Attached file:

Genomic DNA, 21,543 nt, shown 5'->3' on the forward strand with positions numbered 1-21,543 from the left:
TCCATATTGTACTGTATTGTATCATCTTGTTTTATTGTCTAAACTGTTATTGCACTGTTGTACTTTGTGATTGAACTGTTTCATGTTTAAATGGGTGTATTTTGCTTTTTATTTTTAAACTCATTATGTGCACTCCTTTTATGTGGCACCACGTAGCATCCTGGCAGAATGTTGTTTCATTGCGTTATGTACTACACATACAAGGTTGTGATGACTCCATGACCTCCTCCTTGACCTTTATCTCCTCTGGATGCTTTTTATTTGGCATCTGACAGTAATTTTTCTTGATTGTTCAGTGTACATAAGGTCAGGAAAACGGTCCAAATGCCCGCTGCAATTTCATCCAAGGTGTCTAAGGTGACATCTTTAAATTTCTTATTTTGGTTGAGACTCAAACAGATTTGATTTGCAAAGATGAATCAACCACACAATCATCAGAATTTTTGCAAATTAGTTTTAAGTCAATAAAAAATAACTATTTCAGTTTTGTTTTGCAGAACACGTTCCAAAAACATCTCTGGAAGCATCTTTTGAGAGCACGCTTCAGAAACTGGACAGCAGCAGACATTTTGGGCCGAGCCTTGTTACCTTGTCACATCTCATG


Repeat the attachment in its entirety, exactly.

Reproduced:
Genomic DNA, 21,543 nt, shown 5'->3' on the forward strand with positions numbered 1-21,543 from the left:
TCCATATTGTACTGTATTGTATCATCTTGTTTTATTGTCTAAACTGTTATTGCACTGTTGTACTTTGTGATTGAACTGTTTCATGTTTAAATGGGTGTATTTTGCTTTTTATTTTTAAACTCATTATGTGCACTCCTTTTATGTGGCACCACGTAGCATCCTGGCAGAATGTTGTTTCATTGCGTTATGTACTACACATACAAGGTTGTGATGACTCCATGACCTCCTCCTTGACCTTTATCTCCTCTGGATGCTTTTTATTTGGCATCTGACAGTAATTTTTCTTGATTGTTCAGTGTACATAAGGTCAGGAAAACGGTCCAAATGCCCGCTGCAATTTCATCCAAGGTGTCTAAGGTGACATCTTTAAATTTCTTATTTTGGTTGAGACTCAAACAGATTTGATTTGCAAAGATGAATCAACCACACAATCATCAGAATTTTTGCAAATTAGTTTTAAGTCAATAAAAAATAACTATTTCAGTTTTGTTTTGCAGAACACGTTCCAAAAACATCTCTGGAAGCATCTTTTGAGAGCACGCTTCAGAAACTGGACAGCAGCAGACATTTTGGGCCGAGCCTTGTTACCTTGTCACATCTCATG